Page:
JpGU-AGU Joint Meeting 2020

Presentation information

[E] Oral

P (Space and Planetary Sciences ) » P-CG Complex & General

[P-CG23] Shock responses of planetary materials elucidated from meteorites and laboratory experiments

convener:Takuo Okuchi(Institute for Planetary Materials, Okayama University), Toshimori Sekine(Center for High Pressure Science and Technology Advanced Research), Naotaka Tomioka(Kochi Institute for Core Sample Research, Japan Agency for Marine-Earth Science and Technology)

[PCG23-02] A new Mg2SiO4 polymorph “poirierite” in shocked meteorites and its possible high-pressure synthesis conditions

*Naotaka Tomioka1, Takuo Okuchi2, Luca Bindi3, Masaaki Miyahara4, Toshiaki Iitaka5, Zhi Li6, Xiande Xie7, Narangoo Purevjav2,8, Kiyoshi Fujino9, Tetsuo Irifune9, Riho Tani4,1, Yu Kodama10 (1.Kochi Institute for Core Sample Research, Japan Agency for Marine-Earth Science and Technology, 2.Institute for Planetary Materials, Okayama University, 3.Università degli Studi di Firenze, 4.Hiroshima University, 5.RIKEN, 6.Nanjing University of Science and Technology, 7.Guangzhou Institute of Geochemistry, 8.Bayerisches Geoinstitut, University of Bayreuth, 9.Geodynamics Research Center, Ehime University, 10.Marine Works Japan Ltd)

Keywords:Shock metamorphism, meteorite, olivine, high-pressure phase transition

A new spinelloid-structured (Mg,Fe)2SiO4 polymorph named poirierite, whose structure was theoretically predicted three decades ago [1], was discovered successively in Tenham [2], Miami, and Suizhou shocked ordinary chondrites. HRTEM observations clarified that the nano-scale lamellar poirierite in Tenham and Miami is topotactically intergrown with polycrystalline ringwoodite and wadsleyite, respectively. The topotaxy demonstrated that the ringwoodite/wadsleyite to poirierite transformations were promoted by shear mechanisms after supercooling at peak shock pressure or during a subsequent decompression process in the shock metamorphism. Single-crystal X-ray diffraction analysis of poirierite from Suizhou, as well as results of first principles calculations, confirmed that the mineral has a minimum unit-cell size with dynamical stability among all the spinel-related structures. Due to structural similarities also with olivine, the poirierite structure would be a relay point in all the shear transformations in (Mg,Fe)2SiO4, thus enhancing its kinetics.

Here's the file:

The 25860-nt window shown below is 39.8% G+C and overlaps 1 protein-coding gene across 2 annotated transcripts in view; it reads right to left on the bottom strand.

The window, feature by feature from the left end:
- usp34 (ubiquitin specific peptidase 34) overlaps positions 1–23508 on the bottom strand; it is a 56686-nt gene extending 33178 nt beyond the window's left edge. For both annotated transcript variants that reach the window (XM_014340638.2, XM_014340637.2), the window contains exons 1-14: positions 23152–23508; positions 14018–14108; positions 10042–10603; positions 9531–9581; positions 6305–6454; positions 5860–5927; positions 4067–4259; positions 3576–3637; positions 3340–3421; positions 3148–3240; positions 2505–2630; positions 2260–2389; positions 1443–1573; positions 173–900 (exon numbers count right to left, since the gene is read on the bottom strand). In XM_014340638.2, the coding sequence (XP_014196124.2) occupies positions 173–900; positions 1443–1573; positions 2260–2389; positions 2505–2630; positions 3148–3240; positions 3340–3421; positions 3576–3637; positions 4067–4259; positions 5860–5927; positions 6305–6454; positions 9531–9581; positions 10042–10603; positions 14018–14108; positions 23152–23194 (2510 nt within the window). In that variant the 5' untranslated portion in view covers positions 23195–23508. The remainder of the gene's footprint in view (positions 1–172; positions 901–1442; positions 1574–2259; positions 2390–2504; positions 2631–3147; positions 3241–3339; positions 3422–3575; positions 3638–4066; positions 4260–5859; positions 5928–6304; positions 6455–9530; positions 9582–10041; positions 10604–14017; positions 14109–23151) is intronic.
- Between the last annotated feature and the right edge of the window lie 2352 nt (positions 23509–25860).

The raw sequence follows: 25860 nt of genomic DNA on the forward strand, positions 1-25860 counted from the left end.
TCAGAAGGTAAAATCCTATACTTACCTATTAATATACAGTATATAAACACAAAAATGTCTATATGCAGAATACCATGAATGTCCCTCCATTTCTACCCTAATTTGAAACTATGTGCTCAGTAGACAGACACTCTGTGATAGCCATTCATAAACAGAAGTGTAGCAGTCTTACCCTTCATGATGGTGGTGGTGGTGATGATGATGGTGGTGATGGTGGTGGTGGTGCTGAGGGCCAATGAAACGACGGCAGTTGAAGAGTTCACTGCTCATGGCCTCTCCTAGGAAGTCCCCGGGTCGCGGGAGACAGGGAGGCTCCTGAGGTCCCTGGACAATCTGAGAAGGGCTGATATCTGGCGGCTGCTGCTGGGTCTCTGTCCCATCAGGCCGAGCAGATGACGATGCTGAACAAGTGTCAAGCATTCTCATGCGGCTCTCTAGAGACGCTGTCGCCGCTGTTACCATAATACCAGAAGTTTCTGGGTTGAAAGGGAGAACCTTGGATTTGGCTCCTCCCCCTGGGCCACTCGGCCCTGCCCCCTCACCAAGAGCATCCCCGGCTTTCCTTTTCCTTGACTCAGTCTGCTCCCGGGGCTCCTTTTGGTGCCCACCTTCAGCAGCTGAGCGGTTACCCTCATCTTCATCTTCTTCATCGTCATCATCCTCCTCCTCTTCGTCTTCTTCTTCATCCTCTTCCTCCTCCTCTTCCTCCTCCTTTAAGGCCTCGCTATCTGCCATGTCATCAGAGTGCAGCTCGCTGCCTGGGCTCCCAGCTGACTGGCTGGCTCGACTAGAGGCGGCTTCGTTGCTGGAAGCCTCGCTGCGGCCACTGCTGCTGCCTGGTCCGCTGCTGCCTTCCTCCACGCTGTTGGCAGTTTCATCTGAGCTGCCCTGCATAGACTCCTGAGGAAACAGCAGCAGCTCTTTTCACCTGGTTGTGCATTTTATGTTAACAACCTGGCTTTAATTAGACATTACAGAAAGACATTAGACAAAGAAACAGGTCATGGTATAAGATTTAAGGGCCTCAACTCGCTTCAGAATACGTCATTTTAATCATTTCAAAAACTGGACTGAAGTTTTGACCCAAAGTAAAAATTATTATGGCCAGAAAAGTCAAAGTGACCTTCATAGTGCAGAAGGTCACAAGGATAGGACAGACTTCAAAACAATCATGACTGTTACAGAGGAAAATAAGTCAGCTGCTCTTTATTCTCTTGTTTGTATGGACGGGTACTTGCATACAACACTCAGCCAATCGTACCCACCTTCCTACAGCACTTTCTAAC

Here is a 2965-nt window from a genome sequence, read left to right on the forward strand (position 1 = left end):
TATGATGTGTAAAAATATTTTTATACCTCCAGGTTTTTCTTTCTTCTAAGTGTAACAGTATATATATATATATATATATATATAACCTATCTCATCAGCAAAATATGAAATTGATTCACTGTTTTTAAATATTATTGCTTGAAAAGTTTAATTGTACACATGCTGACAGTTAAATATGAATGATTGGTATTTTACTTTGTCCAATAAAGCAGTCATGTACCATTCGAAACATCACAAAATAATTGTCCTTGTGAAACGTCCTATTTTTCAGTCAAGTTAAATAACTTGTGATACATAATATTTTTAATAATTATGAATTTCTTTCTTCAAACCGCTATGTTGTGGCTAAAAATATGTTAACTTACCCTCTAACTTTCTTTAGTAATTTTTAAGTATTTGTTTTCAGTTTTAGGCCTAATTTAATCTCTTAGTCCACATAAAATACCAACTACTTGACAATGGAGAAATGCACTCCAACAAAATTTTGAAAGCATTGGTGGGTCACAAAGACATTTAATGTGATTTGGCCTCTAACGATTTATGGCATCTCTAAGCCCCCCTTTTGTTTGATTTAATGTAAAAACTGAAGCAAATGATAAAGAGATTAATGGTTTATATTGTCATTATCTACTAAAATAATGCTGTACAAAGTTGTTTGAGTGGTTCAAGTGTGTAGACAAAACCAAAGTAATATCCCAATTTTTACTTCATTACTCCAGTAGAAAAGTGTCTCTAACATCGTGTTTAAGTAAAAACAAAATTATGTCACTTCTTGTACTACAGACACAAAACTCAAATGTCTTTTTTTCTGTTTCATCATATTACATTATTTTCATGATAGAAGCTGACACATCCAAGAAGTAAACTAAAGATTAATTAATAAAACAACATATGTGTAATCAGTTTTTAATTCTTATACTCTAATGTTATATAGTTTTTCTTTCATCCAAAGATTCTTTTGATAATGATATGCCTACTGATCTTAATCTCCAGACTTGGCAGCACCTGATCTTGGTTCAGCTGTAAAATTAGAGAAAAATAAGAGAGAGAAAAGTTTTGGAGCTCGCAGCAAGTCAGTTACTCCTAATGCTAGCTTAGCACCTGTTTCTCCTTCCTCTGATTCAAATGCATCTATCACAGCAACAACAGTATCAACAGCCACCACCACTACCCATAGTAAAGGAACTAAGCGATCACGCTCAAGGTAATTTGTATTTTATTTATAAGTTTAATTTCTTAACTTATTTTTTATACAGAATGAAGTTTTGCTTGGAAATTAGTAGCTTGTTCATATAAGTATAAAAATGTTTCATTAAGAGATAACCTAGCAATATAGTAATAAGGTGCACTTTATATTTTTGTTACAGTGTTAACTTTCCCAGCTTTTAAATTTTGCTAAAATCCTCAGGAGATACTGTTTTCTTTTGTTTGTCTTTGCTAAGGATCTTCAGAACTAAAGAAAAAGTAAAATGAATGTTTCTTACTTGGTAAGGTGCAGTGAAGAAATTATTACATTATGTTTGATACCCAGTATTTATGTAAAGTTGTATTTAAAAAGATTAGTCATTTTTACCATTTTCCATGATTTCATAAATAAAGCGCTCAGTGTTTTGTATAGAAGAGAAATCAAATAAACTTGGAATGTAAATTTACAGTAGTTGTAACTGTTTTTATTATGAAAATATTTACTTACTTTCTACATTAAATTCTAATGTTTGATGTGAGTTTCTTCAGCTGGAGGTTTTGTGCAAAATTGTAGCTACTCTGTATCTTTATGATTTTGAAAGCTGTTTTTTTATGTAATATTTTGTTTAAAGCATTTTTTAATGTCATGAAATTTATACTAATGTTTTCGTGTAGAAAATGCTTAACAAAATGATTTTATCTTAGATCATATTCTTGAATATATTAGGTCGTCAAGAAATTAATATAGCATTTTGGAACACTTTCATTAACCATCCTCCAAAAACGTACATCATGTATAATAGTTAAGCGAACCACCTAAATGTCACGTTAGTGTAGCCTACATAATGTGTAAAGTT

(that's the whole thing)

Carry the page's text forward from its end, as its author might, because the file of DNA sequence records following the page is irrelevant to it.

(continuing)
To understand the formation conditions of poirierite, we have also performed high-pressure experiments of San Carlos olivine (Fo90) powder with heterogeneous grains size (<~100 µm) at 16 GPa and 900 °C by using a Kawai-type multianvil apparatus. The olivine grains were partially transformed into polycrystalline ringwoodite aggregates. TEM observations clarified that the ringwoodite grains have a high density of stacking faults on {110} as well as those in heavily shocked chondrites. Some of the grains showed weak electron diffraction spots corresponding to the poirierite structure in addition to those of ringwoodite. Fe-free wadsleyite, which was formed in the rim of a single crystal olivine (300 µm) surrounded by olivine powder (10 µm) at 15.5 GPa and 1000 °C [3], was also examined by TEM. Some of the wadsleyite grains with pervasive stacking faults on (010) plane showed the poirierite diffraction spots. Although detailed formation conditions need to be further evaluated, poirierite would form within the stability fields of wadsleyite and ringwoodite when a large differential stress is applied at relatively low temperatures.

References: [1] Madon M. and Poirier J. P. (1983) Physics of the Earth and Planetary Interiors 33:31–44. [2] Tomioka N. and Okuchi T. (2017) Scientific Reports 7:17351. [3] Fujino K. and Irifune T. (1992) in High-Pressure Research: Application to Earth and Planetary Sciences, 237–243.